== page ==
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  5. Jane Austen and an 18th century boarding school

Jane Austen and an 18th century boarding school

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Literary enthusiasts around the world celebrated the 245th birthday of Jane Austen yesterday. Best known for her masterpiece Pride and Prejudice, Austen was an English writer celebrated for her novels which vividly portray and critique the lifestyle of the eighteenth-century gentry. Did you know, though, that she went to a boarding school?

Between 1785 and 1786, Jane Austen and her sister enrolled at Reading Abbey Girls’ School in Berkshire, England. Austen enjoyed her time at school, describing it as a place where young students could accomplish academically while having fun along the way. Laster, she wrote of a ‘real, honest’ boarding school in her novel titled Emma based on her experience at Reading Abbey.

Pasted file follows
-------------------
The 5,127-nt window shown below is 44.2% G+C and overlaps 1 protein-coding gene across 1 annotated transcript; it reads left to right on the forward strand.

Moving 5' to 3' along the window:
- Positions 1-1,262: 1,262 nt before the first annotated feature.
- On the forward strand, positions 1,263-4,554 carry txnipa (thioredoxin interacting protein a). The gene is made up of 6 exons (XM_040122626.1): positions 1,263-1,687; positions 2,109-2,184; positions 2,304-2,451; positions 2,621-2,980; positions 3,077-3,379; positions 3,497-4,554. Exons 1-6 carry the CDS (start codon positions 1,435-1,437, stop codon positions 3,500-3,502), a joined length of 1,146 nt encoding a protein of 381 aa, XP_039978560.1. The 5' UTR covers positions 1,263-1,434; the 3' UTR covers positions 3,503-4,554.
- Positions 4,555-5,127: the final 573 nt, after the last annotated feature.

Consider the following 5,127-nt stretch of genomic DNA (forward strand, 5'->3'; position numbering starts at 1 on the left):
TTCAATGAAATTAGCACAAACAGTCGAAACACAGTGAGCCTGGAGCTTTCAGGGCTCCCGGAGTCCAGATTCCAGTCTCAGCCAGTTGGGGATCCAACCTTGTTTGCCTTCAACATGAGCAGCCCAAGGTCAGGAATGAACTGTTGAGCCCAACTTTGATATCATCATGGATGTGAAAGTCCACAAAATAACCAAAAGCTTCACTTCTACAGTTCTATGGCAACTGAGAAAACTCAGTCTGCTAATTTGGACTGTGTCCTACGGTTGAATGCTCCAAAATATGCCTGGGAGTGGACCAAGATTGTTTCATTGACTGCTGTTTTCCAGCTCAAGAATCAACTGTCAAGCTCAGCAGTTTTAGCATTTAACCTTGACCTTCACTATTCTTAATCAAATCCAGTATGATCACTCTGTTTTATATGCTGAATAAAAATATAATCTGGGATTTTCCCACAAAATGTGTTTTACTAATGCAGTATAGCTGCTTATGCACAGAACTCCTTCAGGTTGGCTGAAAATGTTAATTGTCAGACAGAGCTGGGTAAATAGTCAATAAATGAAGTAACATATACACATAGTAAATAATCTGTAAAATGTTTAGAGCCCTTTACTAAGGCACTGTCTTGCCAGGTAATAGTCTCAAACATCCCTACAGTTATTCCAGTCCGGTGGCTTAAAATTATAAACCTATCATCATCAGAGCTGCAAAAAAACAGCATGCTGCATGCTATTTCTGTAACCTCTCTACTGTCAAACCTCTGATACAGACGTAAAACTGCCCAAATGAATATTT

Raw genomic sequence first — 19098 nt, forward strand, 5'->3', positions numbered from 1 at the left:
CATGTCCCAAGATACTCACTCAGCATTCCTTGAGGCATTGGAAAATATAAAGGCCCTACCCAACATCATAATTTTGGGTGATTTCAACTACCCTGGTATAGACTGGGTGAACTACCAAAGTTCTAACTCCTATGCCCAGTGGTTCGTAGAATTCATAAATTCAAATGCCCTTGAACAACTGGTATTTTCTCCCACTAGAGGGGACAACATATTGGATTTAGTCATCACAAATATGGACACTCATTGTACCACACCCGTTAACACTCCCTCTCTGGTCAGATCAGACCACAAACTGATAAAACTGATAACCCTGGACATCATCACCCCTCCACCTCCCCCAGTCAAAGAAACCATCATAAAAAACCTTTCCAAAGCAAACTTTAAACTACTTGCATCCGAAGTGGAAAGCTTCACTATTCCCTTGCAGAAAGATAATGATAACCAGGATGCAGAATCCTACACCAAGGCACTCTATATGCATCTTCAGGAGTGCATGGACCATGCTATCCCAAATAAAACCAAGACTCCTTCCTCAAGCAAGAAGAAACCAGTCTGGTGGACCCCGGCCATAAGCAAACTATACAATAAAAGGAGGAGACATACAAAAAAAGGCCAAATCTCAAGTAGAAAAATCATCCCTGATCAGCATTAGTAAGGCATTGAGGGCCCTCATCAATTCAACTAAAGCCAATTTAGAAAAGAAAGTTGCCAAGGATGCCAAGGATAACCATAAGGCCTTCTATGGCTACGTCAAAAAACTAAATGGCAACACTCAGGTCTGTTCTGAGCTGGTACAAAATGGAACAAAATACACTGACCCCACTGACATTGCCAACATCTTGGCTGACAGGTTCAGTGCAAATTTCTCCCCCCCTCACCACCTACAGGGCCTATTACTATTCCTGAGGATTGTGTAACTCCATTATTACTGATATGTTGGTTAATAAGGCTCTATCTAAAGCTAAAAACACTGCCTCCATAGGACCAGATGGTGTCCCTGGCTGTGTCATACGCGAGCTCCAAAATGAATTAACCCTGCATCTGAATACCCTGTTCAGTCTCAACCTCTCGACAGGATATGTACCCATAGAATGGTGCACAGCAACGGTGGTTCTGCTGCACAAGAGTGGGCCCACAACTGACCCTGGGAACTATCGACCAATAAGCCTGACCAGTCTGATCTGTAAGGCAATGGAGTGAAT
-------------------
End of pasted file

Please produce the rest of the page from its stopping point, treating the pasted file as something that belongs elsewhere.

The School consisted of a medieval building adjoined by later extensions, within a few minuets’ walk from the town centre. The curriculum at the time was both academic and practical, consisting not only of grammar and spelling but also of domestic sciences for ladies such as needlework. French, probably the most popular foreign language for English students, was taught as well. The then schoolmaster, Mrs La Tournelle, had a passion for performance arts which probably explains why theatre and music made up a significant part of the curriculum.

Many other graduates of Reading Abbey Girls’ School likewise pursued a literary career, becoming influential women who helped shape early modern British culture and society.